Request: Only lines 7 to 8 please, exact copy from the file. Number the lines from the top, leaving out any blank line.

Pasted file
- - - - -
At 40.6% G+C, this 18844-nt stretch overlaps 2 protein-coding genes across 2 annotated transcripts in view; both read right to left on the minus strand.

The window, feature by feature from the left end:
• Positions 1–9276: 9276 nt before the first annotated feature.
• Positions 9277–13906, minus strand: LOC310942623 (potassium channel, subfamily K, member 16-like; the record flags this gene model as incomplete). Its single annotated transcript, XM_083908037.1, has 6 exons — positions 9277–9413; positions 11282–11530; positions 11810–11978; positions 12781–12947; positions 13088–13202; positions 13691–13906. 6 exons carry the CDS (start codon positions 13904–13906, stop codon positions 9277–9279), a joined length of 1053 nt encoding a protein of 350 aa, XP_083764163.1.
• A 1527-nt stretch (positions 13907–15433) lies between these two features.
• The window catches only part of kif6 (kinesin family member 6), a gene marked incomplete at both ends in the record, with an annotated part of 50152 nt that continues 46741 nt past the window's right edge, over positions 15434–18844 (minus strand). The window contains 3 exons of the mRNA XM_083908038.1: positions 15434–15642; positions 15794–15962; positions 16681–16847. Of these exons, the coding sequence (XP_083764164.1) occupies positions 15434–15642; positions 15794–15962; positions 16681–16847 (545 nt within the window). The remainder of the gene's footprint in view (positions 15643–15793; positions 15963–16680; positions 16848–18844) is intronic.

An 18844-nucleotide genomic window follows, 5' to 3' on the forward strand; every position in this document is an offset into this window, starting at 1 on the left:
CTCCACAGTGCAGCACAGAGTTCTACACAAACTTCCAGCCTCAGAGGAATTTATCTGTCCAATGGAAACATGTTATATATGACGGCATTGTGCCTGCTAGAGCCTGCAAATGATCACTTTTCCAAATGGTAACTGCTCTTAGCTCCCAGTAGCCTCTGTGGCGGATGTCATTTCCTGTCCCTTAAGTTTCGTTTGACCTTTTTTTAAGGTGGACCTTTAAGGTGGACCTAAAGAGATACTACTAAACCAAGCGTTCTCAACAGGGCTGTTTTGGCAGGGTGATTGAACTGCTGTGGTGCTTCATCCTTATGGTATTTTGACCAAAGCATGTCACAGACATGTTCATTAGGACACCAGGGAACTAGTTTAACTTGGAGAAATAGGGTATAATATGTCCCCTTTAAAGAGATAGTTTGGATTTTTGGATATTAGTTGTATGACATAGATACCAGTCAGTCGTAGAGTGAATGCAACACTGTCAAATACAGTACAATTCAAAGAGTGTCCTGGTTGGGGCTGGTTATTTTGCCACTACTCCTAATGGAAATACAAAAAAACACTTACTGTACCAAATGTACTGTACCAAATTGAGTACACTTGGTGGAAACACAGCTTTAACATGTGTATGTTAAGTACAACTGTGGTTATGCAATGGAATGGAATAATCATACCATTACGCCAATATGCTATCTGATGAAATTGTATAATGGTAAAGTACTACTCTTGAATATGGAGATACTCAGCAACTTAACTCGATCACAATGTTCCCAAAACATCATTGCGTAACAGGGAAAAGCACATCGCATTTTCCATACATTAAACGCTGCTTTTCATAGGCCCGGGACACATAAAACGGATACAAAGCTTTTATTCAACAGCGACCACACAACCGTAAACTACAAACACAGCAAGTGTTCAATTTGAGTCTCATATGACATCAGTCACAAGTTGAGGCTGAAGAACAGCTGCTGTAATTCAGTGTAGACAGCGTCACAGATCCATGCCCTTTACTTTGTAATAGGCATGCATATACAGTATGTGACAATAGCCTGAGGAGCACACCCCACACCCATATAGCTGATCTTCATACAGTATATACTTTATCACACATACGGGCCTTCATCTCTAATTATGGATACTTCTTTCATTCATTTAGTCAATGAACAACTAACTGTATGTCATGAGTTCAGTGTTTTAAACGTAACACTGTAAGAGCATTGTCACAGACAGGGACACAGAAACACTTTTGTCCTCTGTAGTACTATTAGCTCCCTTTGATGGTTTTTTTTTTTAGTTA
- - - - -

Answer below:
An 18844-nucleotide genomic window follows, 5' to 3' on the forward strand; every position in this document is an offset into this window, starting at 1 on the left:
CTCCACAGTGCAGCACAGAGTTCTACACAAACTTCCAGCCTCAGAGGAATTTATCTGTCCAATGGAAACATGTTATATATGACGGCATTGTGCCTGCTAGAGCCTGCAAATGATCACTTTTCCAAATGGTAACTGCTCTTAGCTCCCAGTAGCCTCTGTGGCGGATGTCATTTCCTGTCCCTTAAGTTTCGTTTGACCTTTTTTTAAGGTGGACCTTTAAGGTGGACCTAAAGAGATACTACTAAACCAAGCGTTCTCAACAGGGCTGTTTTGGCAGGGTGATTGAACTGCTGTGGTGCTTCATCCTTATGGTATTTTGACCAAAGCATGTCACAGACATGTTCATTAGGACACCAGGGAACTAGTTTAACTTGGAGAAATAGGGTATAATATGTCCCCTTTAAAGAGATAGTTTGGATTTTTGGATATTAGTTGTATGACATAGATACCAGTCAGTCGTAGAGTGAATGCAACACTGTCAAATACAGTACAATTCAAAGAGTGTCCTGGTTGGGGCTGGTTATTTTGCCACTACTCCTAATGGAAATACAAAAAAACACTTACTGTACCAAATGTACTGTACCAAATTGAGTACACTTGGTGGAAACACAGCTTTAACATGTGTATGTTAAGTACAACTGTGGTTATGCAATGGAATGGAATAATCATACCATTACGCCAATATGCTATCTGATGAAATTGTATAATGGTAAAGTACTACTCTTGAATATGGAGATACTCAGCAACTTAACTCGATCACAATGTTCCCAAAACATCATTGCGTAACAGGGAAAAGCACATCGCATTTTCCATACATTAAACGCTGCTTTTCATAGGCCCGGGACACATAAAACGGATACAAAGCTTTTATTCAACAGCGACCACACAACCGTAAACTACAAACACAGCAAGTGTTCAATTTGAGTCTCATATGACATCAGTCACAAGTTGAGGCTGAAGAACAGCTGCTGTAATTCAGTGTAGACAGCGTCACAGATCCATGCCCTTTACTTTGTAATAGGCATGCATATACAGTATGTGACAATAGCCTGAGGAGCACACCCCACACCCATATAGCTGATCTTCATACAGTATATACTTTATCACACATACGGGCCTTCATCTCTAATTATGGATACTTCTTTCATTCATTTAGTCAATGAACAACTAACTGTATGTCATGAGTTCAGTGTTTTAAACGTAACACTGTAAGAGCATTGTCACAGACAGGGACACAGAAACACTTTTGTCCTCTGTAGTACTATTAGCTCCCTTTGATGGTTTTTTTTTTTAGTTA